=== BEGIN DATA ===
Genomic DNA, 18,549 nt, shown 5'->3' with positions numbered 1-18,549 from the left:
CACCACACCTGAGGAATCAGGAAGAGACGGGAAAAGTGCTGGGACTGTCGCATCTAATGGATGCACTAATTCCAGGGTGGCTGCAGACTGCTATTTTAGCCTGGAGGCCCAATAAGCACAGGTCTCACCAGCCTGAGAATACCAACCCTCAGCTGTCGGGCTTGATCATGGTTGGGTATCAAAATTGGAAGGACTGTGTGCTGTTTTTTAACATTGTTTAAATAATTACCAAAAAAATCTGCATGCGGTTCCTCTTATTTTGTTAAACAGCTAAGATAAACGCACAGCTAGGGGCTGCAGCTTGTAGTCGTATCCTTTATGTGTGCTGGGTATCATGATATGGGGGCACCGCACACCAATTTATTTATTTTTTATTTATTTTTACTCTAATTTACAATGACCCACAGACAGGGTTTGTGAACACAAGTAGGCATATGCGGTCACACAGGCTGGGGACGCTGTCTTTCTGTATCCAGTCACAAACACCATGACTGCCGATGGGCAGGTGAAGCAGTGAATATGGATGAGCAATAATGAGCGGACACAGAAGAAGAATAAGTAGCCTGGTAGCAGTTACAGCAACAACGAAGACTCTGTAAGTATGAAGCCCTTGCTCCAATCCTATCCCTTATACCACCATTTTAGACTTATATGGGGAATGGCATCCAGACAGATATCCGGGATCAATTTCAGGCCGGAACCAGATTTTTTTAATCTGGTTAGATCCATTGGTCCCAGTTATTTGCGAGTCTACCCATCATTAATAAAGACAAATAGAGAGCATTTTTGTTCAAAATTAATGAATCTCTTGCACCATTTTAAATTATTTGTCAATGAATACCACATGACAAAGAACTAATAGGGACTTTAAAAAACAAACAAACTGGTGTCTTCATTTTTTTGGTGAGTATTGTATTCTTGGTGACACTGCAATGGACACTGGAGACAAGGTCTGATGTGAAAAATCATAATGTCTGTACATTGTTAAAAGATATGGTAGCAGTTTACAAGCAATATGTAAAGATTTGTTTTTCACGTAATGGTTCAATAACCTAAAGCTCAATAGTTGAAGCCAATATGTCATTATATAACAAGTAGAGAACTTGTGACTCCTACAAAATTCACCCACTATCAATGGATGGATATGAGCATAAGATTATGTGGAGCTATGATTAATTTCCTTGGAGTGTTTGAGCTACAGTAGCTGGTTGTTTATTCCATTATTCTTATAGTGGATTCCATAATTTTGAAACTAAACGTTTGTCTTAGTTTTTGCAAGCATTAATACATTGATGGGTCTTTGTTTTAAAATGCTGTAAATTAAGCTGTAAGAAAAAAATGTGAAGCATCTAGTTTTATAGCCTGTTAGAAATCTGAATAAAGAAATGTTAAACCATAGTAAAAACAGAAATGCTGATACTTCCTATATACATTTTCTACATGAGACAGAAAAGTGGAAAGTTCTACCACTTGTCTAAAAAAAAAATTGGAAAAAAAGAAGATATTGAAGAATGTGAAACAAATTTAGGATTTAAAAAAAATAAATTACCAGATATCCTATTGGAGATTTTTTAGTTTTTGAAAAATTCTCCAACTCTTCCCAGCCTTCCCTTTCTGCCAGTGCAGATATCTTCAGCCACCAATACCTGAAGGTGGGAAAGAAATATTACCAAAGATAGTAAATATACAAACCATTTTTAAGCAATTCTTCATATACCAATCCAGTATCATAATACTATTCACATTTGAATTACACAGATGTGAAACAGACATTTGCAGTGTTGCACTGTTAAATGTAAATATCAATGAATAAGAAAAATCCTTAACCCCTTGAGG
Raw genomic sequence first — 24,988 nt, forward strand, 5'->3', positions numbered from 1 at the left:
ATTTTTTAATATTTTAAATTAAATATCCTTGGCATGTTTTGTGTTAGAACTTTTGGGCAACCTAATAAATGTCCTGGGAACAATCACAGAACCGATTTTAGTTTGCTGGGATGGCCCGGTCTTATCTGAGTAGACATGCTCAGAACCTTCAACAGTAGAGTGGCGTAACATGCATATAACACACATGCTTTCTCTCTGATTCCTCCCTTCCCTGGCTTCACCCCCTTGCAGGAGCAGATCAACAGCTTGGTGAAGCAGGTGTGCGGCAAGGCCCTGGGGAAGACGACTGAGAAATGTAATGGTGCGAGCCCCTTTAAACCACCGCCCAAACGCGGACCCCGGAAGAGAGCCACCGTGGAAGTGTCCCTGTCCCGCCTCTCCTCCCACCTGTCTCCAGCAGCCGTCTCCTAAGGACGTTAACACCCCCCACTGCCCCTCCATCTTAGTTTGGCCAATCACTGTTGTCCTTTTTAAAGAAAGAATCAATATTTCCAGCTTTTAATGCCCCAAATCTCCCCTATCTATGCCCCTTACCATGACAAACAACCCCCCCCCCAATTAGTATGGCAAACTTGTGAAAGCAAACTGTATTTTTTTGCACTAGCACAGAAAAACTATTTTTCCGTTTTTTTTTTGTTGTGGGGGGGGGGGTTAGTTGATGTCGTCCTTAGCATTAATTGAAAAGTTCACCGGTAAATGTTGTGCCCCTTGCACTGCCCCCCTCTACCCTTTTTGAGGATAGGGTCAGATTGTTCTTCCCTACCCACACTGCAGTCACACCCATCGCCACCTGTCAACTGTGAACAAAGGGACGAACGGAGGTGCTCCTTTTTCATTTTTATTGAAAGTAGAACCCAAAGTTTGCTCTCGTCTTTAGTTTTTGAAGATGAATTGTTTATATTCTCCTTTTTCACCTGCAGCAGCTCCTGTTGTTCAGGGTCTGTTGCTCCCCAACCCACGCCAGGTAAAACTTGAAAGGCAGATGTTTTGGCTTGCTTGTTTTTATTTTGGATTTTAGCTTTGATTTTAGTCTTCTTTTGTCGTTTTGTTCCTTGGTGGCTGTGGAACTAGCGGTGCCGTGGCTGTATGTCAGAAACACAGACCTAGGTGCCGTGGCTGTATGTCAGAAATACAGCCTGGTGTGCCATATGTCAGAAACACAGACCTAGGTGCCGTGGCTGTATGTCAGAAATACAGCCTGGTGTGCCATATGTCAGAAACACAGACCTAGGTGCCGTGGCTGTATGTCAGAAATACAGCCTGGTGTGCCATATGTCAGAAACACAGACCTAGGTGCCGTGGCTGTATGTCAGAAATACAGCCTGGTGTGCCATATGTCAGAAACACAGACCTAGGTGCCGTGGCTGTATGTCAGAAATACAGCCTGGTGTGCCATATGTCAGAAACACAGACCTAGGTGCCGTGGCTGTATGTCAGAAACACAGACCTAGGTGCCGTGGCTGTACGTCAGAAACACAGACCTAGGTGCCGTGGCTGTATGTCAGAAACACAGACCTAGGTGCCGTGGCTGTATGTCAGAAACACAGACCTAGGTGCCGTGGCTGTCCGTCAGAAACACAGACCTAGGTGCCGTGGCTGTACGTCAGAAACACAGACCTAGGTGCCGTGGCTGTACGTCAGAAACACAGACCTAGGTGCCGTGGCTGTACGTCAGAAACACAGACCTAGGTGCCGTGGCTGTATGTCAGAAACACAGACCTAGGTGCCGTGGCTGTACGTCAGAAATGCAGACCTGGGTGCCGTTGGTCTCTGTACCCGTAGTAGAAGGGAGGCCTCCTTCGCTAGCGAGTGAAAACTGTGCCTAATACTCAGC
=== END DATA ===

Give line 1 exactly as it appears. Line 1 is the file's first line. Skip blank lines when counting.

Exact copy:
Genomic DNA, 18,549 nt, shown 5'->3' with positions numbered 1-18,549 from the left: